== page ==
Kyle Barraclough has been a pleasant surprise for the Miami Marlins bullpen. He must keep it up with the injury to Bryan Morris and the rest of the bullpen being unpredictable. Barraclough has shown powerful stuff as he leads the National League in strikeout rate but it also gets away from him at time as he leads the NL in walk rate.
Barraclough has a strikeout rate of 16.9 and a walk rate of 7.2 which are very high for both category. Most likely one will give and Barraclough will transition into a dominant reliever or just another pitcher that has flashes but no sustained success. As for right now he is pitching nicely for the Marlins and his strikeout and walk rate have evened out which has lead to solid contribution out of the bullpen.
Leading the league in both strikeout and walk rate is very rare and only has been done once. That man was Carlos Marmol in 2010 for the Chicago Cubs. Marmol has three successful years as the Cubs closer before seeing his career crumble because of a very high walk rate.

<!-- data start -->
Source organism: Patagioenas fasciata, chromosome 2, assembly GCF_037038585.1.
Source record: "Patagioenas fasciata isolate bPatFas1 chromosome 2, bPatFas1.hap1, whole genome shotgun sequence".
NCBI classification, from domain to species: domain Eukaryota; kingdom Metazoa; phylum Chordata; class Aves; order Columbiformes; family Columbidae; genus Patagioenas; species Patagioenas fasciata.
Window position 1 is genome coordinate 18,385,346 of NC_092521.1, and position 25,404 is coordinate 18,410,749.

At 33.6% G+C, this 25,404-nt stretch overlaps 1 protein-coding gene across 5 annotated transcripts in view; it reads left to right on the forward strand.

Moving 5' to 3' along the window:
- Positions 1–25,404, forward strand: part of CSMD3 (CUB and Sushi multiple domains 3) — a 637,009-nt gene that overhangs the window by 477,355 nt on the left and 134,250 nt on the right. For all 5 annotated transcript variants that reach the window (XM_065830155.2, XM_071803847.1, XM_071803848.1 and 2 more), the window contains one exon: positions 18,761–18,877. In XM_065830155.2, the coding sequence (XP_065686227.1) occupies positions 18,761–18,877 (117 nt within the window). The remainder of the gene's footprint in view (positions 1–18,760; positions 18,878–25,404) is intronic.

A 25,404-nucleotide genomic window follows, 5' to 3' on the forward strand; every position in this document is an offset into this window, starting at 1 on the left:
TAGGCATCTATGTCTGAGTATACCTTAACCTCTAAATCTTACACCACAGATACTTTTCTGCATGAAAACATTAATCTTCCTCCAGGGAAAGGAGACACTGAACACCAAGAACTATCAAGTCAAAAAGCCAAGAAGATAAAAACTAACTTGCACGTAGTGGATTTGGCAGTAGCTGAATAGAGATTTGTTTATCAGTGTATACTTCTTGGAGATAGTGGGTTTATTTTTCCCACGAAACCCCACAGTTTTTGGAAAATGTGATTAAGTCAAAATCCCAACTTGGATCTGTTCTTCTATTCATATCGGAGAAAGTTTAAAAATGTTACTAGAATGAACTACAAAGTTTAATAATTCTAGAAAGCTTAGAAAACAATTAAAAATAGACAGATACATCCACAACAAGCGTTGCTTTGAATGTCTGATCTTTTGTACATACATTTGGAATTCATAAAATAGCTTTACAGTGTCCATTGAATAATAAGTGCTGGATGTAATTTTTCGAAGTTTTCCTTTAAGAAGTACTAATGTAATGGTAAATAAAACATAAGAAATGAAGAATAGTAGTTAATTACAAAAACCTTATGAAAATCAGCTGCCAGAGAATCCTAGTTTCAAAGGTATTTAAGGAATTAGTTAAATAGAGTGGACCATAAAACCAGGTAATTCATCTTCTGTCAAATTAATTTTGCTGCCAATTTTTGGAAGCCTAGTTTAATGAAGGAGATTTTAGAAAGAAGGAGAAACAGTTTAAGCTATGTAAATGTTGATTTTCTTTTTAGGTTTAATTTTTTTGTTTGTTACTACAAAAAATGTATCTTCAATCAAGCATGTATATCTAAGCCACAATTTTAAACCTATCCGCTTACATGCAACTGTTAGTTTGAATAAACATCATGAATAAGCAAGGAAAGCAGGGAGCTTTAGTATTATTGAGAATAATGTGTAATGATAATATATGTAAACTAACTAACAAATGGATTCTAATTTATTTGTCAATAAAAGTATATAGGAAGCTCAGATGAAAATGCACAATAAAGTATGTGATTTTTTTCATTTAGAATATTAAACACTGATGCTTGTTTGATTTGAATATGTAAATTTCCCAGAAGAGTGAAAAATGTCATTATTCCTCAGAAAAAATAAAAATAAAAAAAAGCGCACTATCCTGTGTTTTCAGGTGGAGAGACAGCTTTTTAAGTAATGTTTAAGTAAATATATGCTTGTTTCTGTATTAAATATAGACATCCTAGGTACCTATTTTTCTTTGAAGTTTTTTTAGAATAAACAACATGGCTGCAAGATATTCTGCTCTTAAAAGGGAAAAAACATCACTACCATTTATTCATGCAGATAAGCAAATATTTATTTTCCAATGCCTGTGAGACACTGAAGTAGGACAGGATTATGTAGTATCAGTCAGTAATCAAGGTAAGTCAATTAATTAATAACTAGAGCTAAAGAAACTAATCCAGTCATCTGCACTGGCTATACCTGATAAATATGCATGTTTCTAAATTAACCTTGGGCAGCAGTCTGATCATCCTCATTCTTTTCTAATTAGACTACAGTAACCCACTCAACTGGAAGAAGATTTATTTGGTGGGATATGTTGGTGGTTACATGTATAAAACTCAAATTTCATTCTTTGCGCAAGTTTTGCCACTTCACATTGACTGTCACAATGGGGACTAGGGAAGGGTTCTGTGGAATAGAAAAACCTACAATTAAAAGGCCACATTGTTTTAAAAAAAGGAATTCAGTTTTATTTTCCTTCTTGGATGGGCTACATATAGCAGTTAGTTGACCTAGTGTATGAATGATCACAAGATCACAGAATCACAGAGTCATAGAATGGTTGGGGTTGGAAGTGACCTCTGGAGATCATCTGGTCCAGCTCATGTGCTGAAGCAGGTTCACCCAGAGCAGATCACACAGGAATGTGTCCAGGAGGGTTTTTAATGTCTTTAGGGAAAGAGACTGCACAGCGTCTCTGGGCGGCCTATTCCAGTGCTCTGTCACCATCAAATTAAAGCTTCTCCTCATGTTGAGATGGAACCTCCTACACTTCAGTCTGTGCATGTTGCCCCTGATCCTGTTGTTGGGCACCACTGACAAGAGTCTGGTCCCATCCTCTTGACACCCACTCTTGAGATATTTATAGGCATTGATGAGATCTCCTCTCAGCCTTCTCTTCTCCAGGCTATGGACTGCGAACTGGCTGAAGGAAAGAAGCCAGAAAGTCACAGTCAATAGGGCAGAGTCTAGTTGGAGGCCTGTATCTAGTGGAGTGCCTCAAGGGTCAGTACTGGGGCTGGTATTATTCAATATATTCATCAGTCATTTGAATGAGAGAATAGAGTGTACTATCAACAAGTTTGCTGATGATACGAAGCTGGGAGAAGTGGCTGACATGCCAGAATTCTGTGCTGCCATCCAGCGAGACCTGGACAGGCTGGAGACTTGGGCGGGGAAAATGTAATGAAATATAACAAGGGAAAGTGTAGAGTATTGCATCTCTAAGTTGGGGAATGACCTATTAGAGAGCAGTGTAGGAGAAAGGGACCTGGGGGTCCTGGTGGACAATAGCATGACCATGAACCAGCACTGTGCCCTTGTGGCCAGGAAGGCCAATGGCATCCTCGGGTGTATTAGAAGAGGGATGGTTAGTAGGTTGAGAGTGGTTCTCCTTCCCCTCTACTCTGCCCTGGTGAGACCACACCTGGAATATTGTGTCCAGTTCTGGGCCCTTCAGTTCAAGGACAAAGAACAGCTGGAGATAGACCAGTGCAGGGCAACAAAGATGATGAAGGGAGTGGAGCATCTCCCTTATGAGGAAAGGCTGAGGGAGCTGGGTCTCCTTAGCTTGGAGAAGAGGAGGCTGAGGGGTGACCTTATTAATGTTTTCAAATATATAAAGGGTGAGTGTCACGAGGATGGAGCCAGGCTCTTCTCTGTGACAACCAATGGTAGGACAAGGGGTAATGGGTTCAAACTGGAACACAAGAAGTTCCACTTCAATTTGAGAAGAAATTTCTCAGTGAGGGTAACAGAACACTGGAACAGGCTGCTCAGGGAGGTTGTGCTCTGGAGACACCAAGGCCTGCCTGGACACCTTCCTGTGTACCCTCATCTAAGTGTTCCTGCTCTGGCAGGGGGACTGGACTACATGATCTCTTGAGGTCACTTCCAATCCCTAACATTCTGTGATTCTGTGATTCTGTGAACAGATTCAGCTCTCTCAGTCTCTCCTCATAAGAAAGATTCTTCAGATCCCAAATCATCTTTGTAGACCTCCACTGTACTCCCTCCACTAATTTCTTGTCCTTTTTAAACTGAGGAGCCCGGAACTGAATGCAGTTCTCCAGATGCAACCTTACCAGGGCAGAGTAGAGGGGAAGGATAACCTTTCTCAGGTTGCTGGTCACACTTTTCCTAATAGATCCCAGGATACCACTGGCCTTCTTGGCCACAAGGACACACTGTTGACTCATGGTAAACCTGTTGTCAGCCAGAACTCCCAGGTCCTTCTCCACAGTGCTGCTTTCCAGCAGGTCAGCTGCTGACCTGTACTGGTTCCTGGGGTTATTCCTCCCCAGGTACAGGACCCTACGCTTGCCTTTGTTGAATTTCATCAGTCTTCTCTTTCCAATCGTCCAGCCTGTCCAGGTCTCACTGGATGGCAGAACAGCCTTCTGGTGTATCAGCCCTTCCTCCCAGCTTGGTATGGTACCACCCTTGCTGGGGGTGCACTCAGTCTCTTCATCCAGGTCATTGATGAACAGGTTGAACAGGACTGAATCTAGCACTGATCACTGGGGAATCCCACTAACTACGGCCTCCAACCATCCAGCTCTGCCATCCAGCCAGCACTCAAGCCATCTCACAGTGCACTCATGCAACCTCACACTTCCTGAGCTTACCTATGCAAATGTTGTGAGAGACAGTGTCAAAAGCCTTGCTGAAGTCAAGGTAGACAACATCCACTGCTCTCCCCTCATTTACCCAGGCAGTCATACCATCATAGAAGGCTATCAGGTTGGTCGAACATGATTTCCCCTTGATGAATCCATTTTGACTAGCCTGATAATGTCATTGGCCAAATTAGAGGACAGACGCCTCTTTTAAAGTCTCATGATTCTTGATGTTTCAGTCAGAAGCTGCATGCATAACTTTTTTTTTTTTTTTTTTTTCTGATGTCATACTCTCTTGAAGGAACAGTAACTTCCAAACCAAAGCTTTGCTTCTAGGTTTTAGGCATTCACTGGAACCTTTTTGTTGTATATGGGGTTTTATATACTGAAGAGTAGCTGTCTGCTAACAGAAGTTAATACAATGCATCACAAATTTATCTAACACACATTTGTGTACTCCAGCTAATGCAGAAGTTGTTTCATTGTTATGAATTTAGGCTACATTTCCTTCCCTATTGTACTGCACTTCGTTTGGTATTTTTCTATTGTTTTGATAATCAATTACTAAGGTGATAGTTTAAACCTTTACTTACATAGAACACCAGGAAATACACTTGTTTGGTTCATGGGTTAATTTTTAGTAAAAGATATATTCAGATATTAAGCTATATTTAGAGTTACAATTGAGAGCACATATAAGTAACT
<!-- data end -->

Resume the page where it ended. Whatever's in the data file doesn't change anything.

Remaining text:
Barraclough has walked one batter in an inning in which he has also struck out the side five times this season. Barraclough has recorded at least one whiff in all but two of his 28 relief appearances. His strikeout ability gives hope and shows a huge upside but without a reduced walk rate he can take a turn for the worse very quickly.
Clark Spencer of the Miami Herald provided other tid bits on Barraclough's numbers
▪ His strikeout rate of 16.92/9 is higher than Carter Capps' was a season ago for the Marlins. Capps whiffed 16.8 batters per nine innings.
▪ According to baseballreference.com, only 11 pitchers since 1901 have averaged at least five walks and 12 strikeouts per nine innings. They include Aroldis Chapman, John Rocker, Armando Benitez, Bryan Harvey and Matt Mantei. Barraclough's walk and strikeout rates are much higher.
▪ Only one other Marlins pitcher — A.J. Ramos in 2014 — averaged as many as six walks and more than 10 strikeouts per nine innings. But his rates (6.05 walks and 10.27 strikeouts) pale in comparison to Barraclough's.
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